Fact: Any milk that tests positive for antibiotics cannot be sold to the public.
Every tanker of milk, whether containing conventional or organic milk, is tested for antibiotics. The whole load will be discarded if it tests positive for commonly used antibiotics, leaving the farmer financially responsible for the full tanker. State regulators apply additional penalties such as fining the farmer and/or revoking his license to sell milk if additional tests are positive.
Farmers treat cows with infections for the safety of the animal as well as the food supply. When sick cows are being treated, farmers and ranchers closely monitor them until they return to good health. Strict U.S. Food and Drug Administration (FDA) and state regulations govern the use of all FDA-approved medications used to treat dairy cows on farms and require dairy food companies to test milk for commonly used antibiotics. This government oversight is designed to protect public health and ensure consumers are getting safe and wholesome dairy products.
Dairy farmers go to great lengths to ensure the purity and protect the integrity of the dairy foods they produce. Cows being treated with antibiotics are separated from the rest of the herd to ensure their milk does not enter the milk supply. Farmers work closely with veterinarians on procedures to maintain herd health and minimize the need for animal medications, and they follow strict animal care practices on farms to ensure the safety of their milk products.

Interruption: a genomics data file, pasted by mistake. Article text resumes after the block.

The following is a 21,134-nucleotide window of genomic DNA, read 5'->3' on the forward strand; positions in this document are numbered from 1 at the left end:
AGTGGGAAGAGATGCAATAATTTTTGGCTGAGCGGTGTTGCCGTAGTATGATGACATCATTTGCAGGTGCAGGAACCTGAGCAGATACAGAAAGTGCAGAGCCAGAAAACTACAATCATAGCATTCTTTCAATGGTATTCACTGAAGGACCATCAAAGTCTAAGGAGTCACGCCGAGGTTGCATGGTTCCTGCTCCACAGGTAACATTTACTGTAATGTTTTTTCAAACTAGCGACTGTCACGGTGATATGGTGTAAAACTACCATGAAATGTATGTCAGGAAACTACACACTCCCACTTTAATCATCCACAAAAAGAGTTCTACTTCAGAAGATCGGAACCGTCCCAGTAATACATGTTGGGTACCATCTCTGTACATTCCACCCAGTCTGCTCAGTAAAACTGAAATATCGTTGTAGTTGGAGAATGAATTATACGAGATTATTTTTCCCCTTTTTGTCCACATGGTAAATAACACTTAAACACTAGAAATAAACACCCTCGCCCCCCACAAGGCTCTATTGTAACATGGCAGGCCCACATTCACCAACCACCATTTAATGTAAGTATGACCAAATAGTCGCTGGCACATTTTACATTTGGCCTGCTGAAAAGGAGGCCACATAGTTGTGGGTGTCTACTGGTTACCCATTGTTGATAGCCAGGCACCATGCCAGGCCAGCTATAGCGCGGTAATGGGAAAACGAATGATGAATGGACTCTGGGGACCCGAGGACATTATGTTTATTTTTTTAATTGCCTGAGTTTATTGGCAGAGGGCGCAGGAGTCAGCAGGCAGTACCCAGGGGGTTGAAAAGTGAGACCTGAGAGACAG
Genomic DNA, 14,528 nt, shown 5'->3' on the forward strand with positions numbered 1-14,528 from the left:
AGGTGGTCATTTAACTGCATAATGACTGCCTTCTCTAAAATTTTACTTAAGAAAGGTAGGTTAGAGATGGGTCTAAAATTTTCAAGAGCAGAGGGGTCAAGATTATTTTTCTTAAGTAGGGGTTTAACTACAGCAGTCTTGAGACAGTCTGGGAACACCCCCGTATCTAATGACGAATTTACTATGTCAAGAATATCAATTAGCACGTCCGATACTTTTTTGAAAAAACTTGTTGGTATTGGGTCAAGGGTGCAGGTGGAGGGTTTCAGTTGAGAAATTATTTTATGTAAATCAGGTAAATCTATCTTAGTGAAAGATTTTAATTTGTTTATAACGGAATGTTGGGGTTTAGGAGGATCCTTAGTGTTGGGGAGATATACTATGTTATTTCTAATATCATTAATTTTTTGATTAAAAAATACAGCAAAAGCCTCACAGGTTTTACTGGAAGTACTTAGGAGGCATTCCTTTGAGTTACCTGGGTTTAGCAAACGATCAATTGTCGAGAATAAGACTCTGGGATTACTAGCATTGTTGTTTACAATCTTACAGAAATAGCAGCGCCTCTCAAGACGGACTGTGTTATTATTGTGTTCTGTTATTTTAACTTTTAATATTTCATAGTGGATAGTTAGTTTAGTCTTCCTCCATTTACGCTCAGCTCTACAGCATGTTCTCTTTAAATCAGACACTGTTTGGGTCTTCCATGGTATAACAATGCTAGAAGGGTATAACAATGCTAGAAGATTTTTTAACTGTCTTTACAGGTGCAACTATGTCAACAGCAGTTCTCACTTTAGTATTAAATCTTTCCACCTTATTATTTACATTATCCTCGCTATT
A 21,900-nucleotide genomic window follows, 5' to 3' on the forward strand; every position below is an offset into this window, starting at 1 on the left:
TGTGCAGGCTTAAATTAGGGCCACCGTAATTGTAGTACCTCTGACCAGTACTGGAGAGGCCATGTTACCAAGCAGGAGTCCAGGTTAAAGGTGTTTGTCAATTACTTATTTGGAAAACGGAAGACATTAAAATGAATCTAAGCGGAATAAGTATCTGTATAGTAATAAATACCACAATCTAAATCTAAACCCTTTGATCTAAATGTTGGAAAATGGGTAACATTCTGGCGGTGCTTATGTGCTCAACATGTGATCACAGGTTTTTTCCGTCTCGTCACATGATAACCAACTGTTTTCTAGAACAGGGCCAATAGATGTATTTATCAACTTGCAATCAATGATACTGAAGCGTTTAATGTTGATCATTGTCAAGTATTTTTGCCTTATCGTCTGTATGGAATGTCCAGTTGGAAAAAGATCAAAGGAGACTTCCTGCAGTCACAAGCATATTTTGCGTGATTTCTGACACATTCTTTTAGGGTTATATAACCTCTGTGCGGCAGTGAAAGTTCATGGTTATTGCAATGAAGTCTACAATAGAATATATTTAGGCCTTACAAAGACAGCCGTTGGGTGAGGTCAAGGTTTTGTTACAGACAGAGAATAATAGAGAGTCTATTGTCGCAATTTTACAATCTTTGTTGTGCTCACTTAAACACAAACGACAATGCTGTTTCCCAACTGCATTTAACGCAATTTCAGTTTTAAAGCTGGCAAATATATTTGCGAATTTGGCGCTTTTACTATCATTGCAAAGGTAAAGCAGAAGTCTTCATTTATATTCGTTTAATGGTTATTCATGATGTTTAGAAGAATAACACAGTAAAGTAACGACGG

As a result of government regulation and dairy farmers’ desire to protect the integrity of their product, milk can be trusted as a safe, wholesome drink containing a unique nutrient package that can be difficult to replace in a healthy dietary pattern.
Fact: Drinking milk does not cause kidney stones and may in fact protect against them.